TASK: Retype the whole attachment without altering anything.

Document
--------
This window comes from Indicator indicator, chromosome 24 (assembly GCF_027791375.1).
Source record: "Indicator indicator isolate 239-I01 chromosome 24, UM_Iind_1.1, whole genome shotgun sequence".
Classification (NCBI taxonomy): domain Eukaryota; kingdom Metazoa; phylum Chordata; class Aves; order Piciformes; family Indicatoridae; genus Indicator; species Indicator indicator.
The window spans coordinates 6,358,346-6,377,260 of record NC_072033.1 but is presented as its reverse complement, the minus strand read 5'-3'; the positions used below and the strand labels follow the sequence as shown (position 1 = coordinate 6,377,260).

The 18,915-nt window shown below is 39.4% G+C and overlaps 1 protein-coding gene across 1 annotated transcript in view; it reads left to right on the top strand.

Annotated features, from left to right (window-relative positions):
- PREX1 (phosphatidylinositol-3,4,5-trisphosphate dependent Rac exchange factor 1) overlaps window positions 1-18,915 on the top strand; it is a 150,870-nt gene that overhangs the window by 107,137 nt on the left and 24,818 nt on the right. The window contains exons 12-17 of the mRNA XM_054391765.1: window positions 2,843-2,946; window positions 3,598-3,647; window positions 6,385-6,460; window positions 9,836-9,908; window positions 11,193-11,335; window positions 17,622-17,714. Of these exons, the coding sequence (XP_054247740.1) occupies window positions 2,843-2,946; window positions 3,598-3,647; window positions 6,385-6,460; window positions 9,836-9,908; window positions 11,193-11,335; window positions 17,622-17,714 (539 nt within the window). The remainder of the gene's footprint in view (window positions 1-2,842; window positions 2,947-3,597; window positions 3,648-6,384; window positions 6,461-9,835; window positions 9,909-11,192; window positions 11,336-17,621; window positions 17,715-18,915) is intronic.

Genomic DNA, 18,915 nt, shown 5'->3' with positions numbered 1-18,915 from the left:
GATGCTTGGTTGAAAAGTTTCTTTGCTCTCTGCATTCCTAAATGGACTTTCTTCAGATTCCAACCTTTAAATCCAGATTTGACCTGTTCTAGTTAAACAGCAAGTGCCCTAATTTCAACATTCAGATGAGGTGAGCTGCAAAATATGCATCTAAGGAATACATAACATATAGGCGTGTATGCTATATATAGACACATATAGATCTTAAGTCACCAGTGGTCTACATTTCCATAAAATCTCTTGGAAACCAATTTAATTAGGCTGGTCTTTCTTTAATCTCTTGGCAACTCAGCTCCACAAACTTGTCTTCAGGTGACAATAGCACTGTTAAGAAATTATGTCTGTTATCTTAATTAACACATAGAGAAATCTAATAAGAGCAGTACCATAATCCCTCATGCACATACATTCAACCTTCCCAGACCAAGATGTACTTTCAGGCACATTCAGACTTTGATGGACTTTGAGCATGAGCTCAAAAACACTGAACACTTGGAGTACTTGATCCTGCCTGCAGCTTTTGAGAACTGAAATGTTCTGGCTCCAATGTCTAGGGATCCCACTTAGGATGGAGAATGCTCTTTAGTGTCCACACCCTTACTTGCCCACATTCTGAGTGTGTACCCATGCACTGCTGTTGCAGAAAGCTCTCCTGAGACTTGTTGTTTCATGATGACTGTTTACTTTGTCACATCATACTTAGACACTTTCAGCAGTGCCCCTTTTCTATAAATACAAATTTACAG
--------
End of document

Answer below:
This window comes from Indicator indicator, chromosome 24 (assembly GCF_027791375.1).
Source record: "Indicator indicator isolate 239-I01 chromosome 24, UM_Iind_1.1, whole genome shotgun sequence".
Classification (NCBI taxonomy): domain Eukaryota; kingdom Metazoa; phylum Chordata; class Aves; order Piciformes; family Indicatoridae; genus Indicator; species Indicator indicator.
The window spans coordinates 6,358,346-6,377,260 of record NC_072033.1 but is presented as its reverse complement, the minus strand read 5'-3'; the positions used below and the strand labels follow the sequence as shown (position 1 = coordinate 6,377,260).

The 18,915-nt window shown below is 39.4% G+C and overlaps 1 protein-coding gene across 1 annotated transcript in view; it reads left to right on the top strand.

Annotated features, from left to right (window-relative positions):
- PREX1 (phosphatidylinositol-3,4,5-trisphosphate dependent Rac exchange factor 1) overlaps window positions 1-18,915 on the top strand; it is a 150,870-nt gene that overhangs the window by 107,137 nt on the left and 24,818 nt on the right. The window contains exons 12-17 of the mRNA XM_054391765.1: window positions 2,843-2,946; window positions 3,598-3,647; window positions 6,385-6,460; window positions 9,836-9,908; window positions 11,193-11,335; window positions 17,622-17,714. Of these exons, the coding sequence (XP_054247740.1) occupies window positions 2,843-2,946; window positions 3,598-3,647; window positions 6,385-6,460; window positions 9,836-9,908; window positions 11,193-11,335; window positions 17,622-17,714 (539 nt within the window). The remainder of the gene's footprint in view (window positions 1-2,842; window positions 2,947-3,597; window positions 3,648-6,384; window positions 6,461-9,835; window positions 9,909-11,192; window positions 11,336-17,621; window positions 17,715-18,915) is intronic.

Genomic DNA, 18,915 nt, shown 5'->3' with positions numbered 1-18,915 from the left:
GATGCTTGGTTGAAAAGTTTCTTTGCTCTCTGCATTCCTAAATGGACTTTCTTCAGATTCCAACCTTTAAATCCAGATTTGACCTGTTCTAGTTAAACAGCAAGTGCCCTAATTTCAACATTCAGATGAGGTGAGCTGCAAAATATGCATCTAAGGAATACATAACATATAGGCGTGTATGCTATATATAGACACATATAGATCTTAAGTCACCAGTGGTCTACATTTCCATAAAATCTCTTGGAAACCAATTTAATTAGGCTGGTCTTTCTTTAATCTCTTGGCAACTCAGCTCCACAAACTTGTCTTCAGGTGACAATAGCACTGTTAAGAAATTATGTCTGTTATCTTAATTAACACATAGAGAAATCTAATAAGAGCAGTACCATAATCCCTCATGCACATACATTCAACCTTCCCAGACCAAGATGTACTTTCAGGCACATTCAGACTTTGATGGACTTTGAGCATGAGCTCAAAAACACTGAACACTTGGAGTACTTGATCCTGCCTGCAGCTTTTGAGAACTGAAATGTTCTGGCTCCAATGTCTAGGGATCCCACTTAGGATGGAGAATGCTCTTTAGTGTCCACACCCTTACTTGCCCACATTCTGAGTGTGTACCCATGCACTGCTGTTGCAGAAAGCTCTCCTGAGACTTGTTGTTTCATGATGACTGTTTACTTTGTCACATCATACTTAGACACTTTCAGCAGTGCCCCTTTTCTATAAATACAAATTTACAG